Monday, January 17, 2022

EU continues to financially back HIV eradication efforts in SADC region

The Head of Delegation of the EU Mission to Botswana and the Southern African Development Community says that the European Union’s Ôé¼11.6 million (over P110 m) donation to Botswana to fight HIV-linked infant and maternal mortalities underscores their vision that ‘prevention’ is the most efficient way to stop the HIV epidemic.

Gerard McGovern said the multi-million Pula additional grant funding was a result of the EU’s Millennium Development Goal (MDG) initiative to address Botswana’s MDG budgetary shortfalls to effectively deliver HIV-related effective exchange of information and best practice in the fight.

Addressing local and international delegates attending the 2012 Botswana 4th International HIV Conference held in Gaborone last week, McGovern said: “Based on this year’s theme: ‘Prevention is the way forward’, the EU remains financially committed to the fight against HIV, with priority being to the poorest and most affected countries, through the Global Fund (GF), its international financial instrument. The EU as GF’s founding member together with the other EU member states, remains the largest donor representing 52 percent of the total contribution. I can confirm that the EU will fully honour its pledge of Ôé¼330 m (over P3 billion) for the 2011 ÔÇô 2013 period, notwithstanding global economic woes.

“To further increase the global resources for the HIV response, enhanced efforts should now be made towards leveraging additional resources and broadening the donor base. The envisaged multi-pronged strategy should bring all private sector and emerging donors on board, and call on them to increase their contributions and help shift from a culture of emergency response to that of long-term sustainability.”

He said not only is there a need for more resources, but absolutely vital to make optional allocation of those available in the continuous efforts to increase efficiency and effectiveness of HIV programmes.

Consequently, EU within the GF instrument, calls for greater efficiency with regards to alignment to national systems in beneficiary countries.

As the Conference provides an information sharing and benchmarking platform, this should re-enforce the EU’s prioritizing the fight against HIV since it constitutes a major challenge and threat to individuals, families and societies as a whole.

SADC has been identified as an HIV hard hit zone, characterized by critical health and development nexus, as the global fight has not been won, in the wake of 30 years of commitment and partnership at unprecedented national, regional and international levels.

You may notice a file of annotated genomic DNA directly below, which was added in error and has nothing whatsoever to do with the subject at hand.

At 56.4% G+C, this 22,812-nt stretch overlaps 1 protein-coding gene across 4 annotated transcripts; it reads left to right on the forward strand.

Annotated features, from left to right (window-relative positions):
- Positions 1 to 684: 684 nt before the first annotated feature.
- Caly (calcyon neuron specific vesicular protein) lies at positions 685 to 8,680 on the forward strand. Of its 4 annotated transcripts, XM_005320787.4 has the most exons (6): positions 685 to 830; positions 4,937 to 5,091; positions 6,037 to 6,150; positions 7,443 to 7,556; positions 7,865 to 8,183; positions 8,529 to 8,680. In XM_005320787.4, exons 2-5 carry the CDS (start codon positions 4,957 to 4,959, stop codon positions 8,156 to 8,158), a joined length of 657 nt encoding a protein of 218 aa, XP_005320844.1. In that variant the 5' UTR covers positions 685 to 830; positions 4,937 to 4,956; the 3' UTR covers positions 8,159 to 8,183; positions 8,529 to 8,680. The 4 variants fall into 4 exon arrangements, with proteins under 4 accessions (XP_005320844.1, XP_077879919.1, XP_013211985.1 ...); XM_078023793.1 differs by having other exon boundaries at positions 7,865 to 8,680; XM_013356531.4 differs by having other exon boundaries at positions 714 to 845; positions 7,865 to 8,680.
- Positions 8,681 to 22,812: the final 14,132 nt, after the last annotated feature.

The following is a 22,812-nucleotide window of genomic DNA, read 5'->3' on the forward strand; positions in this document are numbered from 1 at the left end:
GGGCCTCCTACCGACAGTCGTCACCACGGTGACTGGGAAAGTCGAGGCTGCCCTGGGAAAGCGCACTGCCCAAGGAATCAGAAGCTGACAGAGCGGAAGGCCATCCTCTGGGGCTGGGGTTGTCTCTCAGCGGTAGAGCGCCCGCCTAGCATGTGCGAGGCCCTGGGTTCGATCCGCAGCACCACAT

“Impressive progress has been made globally leading to nearly 20 percent decline in new HIV infections in the past decade and almost 19 percent decline in AIDS-related deaths from 2004 ÔÇô 2009. Although EU is proud to have contributed to these extraordinary achievements, this is not enough as more has to be done,” he said.

Given the complexities and cross-cutting nature of prevention strategies, (unfortunately with one size not fitting all), the involvement of education, health and social services sectors should be through evidence and rights-based approaches, building on understanding of local contexts. The EU approach, therefore, focuses on key, marginalized, higher risk and hard to reach populations, such as homosexual and commercial sex incumbents, intravenous drug abusers, prisoners, ethnic minorities and migrants rendering them more vulnerable to HIV infections.

The EU promotes gender equality and women empowerment emphasizing on protection against unsafe sex in the contextual framework of combating human trafficking.

McGovern encouraged confidential HIV testing and counseling, prevention of mother to child transmission (PMTCT) programmes, affordable high quality male and female condoms, safe male circumcision and comprehensive education and awareness campaigns as incremental in the fight.

In their addresses, Harvard School of Public Health and Botswana Harvard Partnership Professor Max Essex, UNAIDS Support Network for East and Southern Africa Director Professor Sheila Tlou and Botswana HIV Clinicians Society, (Conveners of the Conference) Chairman Dr. Matshediso Kgamane called on delegates to pay attention to issues associated with HIV prevention.

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